A septic permit is just one of the many new things a log home builder must contend with during the construction process. This can seem intimidating to a first-time cabin builder, but it’s a straight-forward process that we’ll cover here so you can be confident moving forward building your cabin.
While it’s possible to construct your own DIY septic system if you’re building off the grid or living in an unpermitted area, most people will be dealing with building inspectors and county codes that require obtaining a permit when acting as their own general contractor.
Septic permits are a good idea for a number of reasons. You may be confident in your ability to safely construct a septic system, but how confident are you that your neighbor can do the same? By utilizing a permitting process the county ensures that everyone is on the same page as to what is required and the building inspectors can sign off on how the work was carried out. Permits must be obtained prior to installing utilities on your property.
The septic process is as follows: all waste is flushed into the holding tank, which overflows into a distribution box. This box directs the flow into the leach field, also known as a drain field or absorption field.
What does a septic system consist of? The basic components consist of three main parts:
The septic tank (usually 1000-gallon, but determined by the number of bedrooms) and associated lines, distribution box, and the leach (drain, absorption) field. With proper installation, and maintenance a concrete holding tank will last at least 40 years. The average costs of a medium to a large tank can range anywhere from $800 to $1500. To fit a new tank for your home, the average cost is between $1,500 to $2,300.
This system is designed to retain solids and after a holding period of 2 days, the liquid flows out via an effluent filter into the drain field.
Apply for permit - go to your local building department or check with the county health authority. Depending on where you live, you’ll find the local authority in charge of controlling septic systems. Ask for the form, fill it out and pay the fee. These applications generally ask for a diagram of the system and you can get your installer to draw that for you. Usually a rough sketch is enough, with distances noted to lot lines and natural features. This is another benefit of working with professionals that are known by the inspectors.
Perc Test - the county or local building inspectors will come to your property and conduct a percolation, or perc, test to determine the determine the soil composition, system size and location where you wish to put your system. The inspector needs to determine how quickly and how efficiently your drain field will leach and clean itself.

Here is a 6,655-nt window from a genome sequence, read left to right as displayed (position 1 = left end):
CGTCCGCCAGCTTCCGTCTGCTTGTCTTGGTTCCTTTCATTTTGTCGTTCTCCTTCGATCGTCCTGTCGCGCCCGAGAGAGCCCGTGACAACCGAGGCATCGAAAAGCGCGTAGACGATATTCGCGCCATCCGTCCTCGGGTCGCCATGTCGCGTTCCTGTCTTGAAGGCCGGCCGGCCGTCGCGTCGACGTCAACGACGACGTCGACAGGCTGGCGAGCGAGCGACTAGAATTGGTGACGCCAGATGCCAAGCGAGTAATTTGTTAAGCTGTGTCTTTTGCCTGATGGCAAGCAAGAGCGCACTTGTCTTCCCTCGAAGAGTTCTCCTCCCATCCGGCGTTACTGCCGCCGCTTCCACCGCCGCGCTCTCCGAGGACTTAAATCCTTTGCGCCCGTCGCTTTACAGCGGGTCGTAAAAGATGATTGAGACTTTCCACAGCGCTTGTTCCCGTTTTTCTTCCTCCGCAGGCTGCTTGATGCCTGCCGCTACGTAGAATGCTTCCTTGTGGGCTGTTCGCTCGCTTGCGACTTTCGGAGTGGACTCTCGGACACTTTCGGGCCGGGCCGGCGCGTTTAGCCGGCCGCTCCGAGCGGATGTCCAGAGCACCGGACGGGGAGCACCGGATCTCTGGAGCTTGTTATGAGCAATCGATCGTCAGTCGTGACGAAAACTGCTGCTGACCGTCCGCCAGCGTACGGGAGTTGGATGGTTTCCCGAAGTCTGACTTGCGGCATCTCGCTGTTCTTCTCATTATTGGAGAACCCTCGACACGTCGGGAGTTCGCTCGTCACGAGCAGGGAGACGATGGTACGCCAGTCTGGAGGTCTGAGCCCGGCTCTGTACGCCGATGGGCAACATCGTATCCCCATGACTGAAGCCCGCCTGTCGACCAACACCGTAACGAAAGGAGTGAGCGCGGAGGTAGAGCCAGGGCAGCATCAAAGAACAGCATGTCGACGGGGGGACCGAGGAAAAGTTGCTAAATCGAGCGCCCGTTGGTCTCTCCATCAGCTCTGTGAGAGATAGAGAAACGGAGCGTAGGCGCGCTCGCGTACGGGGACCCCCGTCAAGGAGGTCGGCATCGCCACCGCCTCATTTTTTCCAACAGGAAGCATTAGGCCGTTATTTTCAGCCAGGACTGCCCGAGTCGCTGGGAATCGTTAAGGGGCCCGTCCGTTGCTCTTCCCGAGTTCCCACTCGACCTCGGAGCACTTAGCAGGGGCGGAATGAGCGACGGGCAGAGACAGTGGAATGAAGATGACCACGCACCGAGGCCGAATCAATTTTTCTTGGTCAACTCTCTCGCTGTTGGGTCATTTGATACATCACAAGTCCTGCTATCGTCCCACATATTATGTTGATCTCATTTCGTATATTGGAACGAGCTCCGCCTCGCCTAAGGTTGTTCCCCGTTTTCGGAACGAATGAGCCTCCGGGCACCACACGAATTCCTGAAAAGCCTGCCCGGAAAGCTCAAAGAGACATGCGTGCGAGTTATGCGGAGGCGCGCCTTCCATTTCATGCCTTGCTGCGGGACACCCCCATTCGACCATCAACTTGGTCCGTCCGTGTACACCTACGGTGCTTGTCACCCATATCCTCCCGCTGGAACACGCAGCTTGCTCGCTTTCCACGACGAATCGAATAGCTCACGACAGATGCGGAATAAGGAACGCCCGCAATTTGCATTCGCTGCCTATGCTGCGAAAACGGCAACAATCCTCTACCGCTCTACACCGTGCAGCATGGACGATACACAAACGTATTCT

Normally you need to dig a couple of holes about 8-feet deep for the inspector to test the soil. the inspector will check for water within the soil, distance to any standing water such as a creek, distance from property lines, distance from slopes, distance from your cabin (or your future cabin), etc.
The inspector will also lay out a replacement or repair field so that you can replace the leach field in the future if necessary without having to dig up and replace the entire septic system.
Permit issued - If everything is approved according to the application, then your permit is issued. Typically you have one year to install your septic system or you have to pay for a permit renewal. If you haven’t installed your septic system after 5 years, you need to reapply for the permit.
Final Inspection - After your septic system is installed, the inspector will come back out to do a final inspection while the system is still exposed. This ensures that everything is installed to code and set up properly. Even slight elevation changes can lead to premature failure of your system, making this final inspection critical. Once approved, the inspector signs off and you can complete backfilling the trenches.
Building on a steep slope or hill can present additional difficulties with a septic system. This may involve utilizing a submersible sewage pump installed in the bottom of the septic tank, just as you would need if building in a low spot.
Be sure and include an easy inspection and clean-out port.
Some people recommend using enzyme additives to maintain a healthy level of natural bacteria to break down paper, protein, oils and grease and help prevent septic backups. If your septic system ever gets sluggish or doesn't seem to be clearing normally, you can add a leach and drain field opener - I prefer the biodegradable version.
Obtaining a septic permit is not a difficult process but may be unfamiliar to most people who don’t work in the construction business. The permit ensures compliance with local building codes and regulations and safeguards the local waterways and water table from poorly constructed septic systems and drains.